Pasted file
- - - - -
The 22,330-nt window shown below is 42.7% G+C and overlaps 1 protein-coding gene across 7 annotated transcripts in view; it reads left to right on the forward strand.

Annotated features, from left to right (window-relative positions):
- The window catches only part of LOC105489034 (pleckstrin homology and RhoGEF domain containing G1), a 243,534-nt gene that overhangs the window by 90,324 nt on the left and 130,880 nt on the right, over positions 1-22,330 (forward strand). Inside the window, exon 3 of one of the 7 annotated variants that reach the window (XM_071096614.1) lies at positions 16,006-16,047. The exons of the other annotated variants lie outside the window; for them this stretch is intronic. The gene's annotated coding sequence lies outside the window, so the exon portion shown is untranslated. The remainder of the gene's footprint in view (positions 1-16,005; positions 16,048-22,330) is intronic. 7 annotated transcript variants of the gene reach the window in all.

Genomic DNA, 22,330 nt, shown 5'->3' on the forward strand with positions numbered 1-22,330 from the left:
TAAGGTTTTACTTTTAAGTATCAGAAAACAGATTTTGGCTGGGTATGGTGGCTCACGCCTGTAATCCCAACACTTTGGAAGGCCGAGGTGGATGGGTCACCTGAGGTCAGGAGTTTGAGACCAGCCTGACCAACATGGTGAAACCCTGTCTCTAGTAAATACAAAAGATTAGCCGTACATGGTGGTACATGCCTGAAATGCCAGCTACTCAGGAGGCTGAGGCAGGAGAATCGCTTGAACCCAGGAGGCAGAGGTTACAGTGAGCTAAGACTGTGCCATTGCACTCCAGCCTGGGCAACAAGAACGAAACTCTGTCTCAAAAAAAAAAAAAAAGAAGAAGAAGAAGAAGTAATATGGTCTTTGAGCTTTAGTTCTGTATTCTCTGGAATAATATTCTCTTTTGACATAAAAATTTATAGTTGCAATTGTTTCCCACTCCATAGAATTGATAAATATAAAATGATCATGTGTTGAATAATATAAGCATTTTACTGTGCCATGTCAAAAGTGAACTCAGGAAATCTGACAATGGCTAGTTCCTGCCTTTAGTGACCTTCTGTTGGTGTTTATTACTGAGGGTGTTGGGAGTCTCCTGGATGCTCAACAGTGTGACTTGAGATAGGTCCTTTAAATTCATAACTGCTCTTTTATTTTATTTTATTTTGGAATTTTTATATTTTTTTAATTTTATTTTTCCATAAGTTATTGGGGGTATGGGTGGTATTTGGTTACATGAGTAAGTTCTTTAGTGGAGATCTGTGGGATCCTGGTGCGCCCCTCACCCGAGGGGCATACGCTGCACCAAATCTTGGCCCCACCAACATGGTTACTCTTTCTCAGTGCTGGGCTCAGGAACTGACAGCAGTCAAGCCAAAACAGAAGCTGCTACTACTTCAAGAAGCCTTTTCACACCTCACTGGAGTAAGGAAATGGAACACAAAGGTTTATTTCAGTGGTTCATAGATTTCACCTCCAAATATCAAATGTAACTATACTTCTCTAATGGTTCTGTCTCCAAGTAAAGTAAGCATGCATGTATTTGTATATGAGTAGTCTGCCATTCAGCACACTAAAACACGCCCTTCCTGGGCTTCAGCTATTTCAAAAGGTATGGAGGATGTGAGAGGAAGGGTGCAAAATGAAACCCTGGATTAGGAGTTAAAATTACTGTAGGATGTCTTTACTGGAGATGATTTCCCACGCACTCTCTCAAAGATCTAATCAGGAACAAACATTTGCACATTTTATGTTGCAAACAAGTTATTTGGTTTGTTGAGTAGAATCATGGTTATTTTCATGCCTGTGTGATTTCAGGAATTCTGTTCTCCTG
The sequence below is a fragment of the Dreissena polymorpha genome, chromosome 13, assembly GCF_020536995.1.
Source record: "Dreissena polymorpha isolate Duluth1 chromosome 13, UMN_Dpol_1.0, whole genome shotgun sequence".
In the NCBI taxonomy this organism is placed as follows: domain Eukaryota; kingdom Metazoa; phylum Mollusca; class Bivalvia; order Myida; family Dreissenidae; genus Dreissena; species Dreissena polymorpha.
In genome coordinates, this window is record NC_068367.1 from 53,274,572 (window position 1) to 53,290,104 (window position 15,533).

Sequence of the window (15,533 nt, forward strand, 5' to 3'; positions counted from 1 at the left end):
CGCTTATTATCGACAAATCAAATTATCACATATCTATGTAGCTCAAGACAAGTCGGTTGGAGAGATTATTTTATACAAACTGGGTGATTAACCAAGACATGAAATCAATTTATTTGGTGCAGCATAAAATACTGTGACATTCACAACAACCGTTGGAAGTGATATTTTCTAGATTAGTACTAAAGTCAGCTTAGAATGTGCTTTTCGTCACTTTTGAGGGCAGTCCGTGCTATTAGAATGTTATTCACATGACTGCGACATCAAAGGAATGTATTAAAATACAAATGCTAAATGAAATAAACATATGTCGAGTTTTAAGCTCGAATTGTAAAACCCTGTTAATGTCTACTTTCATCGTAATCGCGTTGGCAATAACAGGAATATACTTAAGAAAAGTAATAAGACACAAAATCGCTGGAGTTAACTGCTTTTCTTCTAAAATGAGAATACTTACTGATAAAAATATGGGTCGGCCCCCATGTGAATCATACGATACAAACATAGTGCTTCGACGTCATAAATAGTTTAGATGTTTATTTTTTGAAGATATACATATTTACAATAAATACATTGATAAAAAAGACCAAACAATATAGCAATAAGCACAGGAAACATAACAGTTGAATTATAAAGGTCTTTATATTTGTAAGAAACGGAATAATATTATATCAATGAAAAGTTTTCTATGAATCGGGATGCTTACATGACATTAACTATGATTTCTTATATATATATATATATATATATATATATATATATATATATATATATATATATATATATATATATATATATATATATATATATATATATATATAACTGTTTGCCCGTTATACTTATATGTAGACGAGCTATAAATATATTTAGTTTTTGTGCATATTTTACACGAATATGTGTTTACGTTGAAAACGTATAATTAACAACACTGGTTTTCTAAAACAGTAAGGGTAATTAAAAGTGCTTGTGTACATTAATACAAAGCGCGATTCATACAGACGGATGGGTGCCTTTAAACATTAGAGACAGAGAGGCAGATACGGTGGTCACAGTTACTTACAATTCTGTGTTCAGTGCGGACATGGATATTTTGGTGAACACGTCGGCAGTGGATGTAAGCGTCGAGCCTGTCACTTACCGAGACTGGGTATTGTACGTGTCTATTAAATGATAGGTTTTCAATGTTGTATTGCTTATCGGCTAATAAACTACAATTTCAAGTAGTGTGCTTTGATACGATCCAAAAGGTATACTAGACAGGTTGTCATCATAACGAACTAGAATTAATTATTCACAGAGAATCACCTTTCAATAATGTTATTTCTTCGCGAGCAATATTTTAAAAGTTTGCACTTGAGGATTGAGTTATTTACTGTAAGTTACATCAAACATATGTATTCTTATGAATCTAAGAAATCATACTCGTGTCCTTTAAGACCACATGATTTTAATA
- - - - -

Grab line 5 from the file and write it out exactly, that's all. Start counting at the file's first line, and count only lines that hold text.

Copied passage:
TAAGGTTTTACTTTTAAGTATCAGAAAACAGATTTTGGCTGGGTATGGTGGCTCACGCCTGTAATCCCAACACTTTGGAAGGCCGAGGTGGATGGGTCACCTGAGGTCAGGAGTTTGAGACCAGCCTGACCAACATGGTGAAACCCTGTCTCTAGTAAATACAAAAGATTAGCCGTACATGGTGGTACATGCCTGAAATGCCAGCTACTCAGGAGGCTGAGGCAGGAGAATCGCTTGAACCCAGGAGGCAGAGGTTACAGTGAGCTAAGACTGTGCCATTGCACTCCAGCCTGGGCAACAAGAACGAAACTCTGTCTCAAAAAAAAAAAAAAAGAAGAAGAAGAAGAAGTAATATGGTCTTTGAGCTTTAGTTCTGTATTCTCTGGAATAATATTCTCTTTTGACATAAAAATTTATAGTTGCAATTGTTTCCCACTCCATAGAATTGATAAATATAAAATGATCATGTGTTGAATAATATAAGCATTTTACTGTGCCATGTCAAAAGTGAACTCAGGAAATCTGACAATGGCTAGTTCCTGCCTTTAGTGACCTTCTGTTGGTGTTTATTACTGAGGGTGTTGGGAGTCTCCTGGATGCTCAACAGTGTGACTTGAGATAGGTCCTTTAAATTCATAACTGCTCTTTTATTTTATTTTATTTTGGAATTTTTATATTTTTTTAATTTTATTTTTCCATAAGTTATTGGGGGTATGGGTGGTATTTGGTTACATGAGTAAGTTCTTTAGTGGAGATCTGTGGGATCCTGGTGCGCCCCTCACCCGAGGGGCATACGCTGCACCAAATCTTGGCCCCACCAACATGGTTACTCTTTCTCAGTGCTGGGCTCAGGAACTGACAGCAGTCAAGCCAAAACAGAAGCTGCTACTACTTCAAGAAGCCTTTTCACACCTCACTGGAGTAAGGAAATGGAACACAAAGGTTTATTTCAGTGGTTCATAGATTTCACCTCCAAATATCAAATGTAACTATACTTCTCTAATGGTTCTGTCTCCAAGTAAAGTAAGCATGCATGTATTTGTATATGAGTAGTCTGCCATTCAGCACACTAAAACACGCCCTTCCTGGGCTTCAGCTATTTCAAAAGGTATGGAGGATGTGAGAGGAAGGGTGCAAAATGAAACCCTGGATTAGGAGTTAAAATTACTGTAGGATGTCTTTACTGGAGATGATTTCCCACGCACTCTCTCAAAGATCTAATCAGGAACAAACATTTGCACATTTTATGTTGCAAACAAGTTATTTGGTTTGTTGAGTAGAATCATGGTTATTTTCATGCCTGTGTGATTTCAGGAATTCTGTTCTCCTG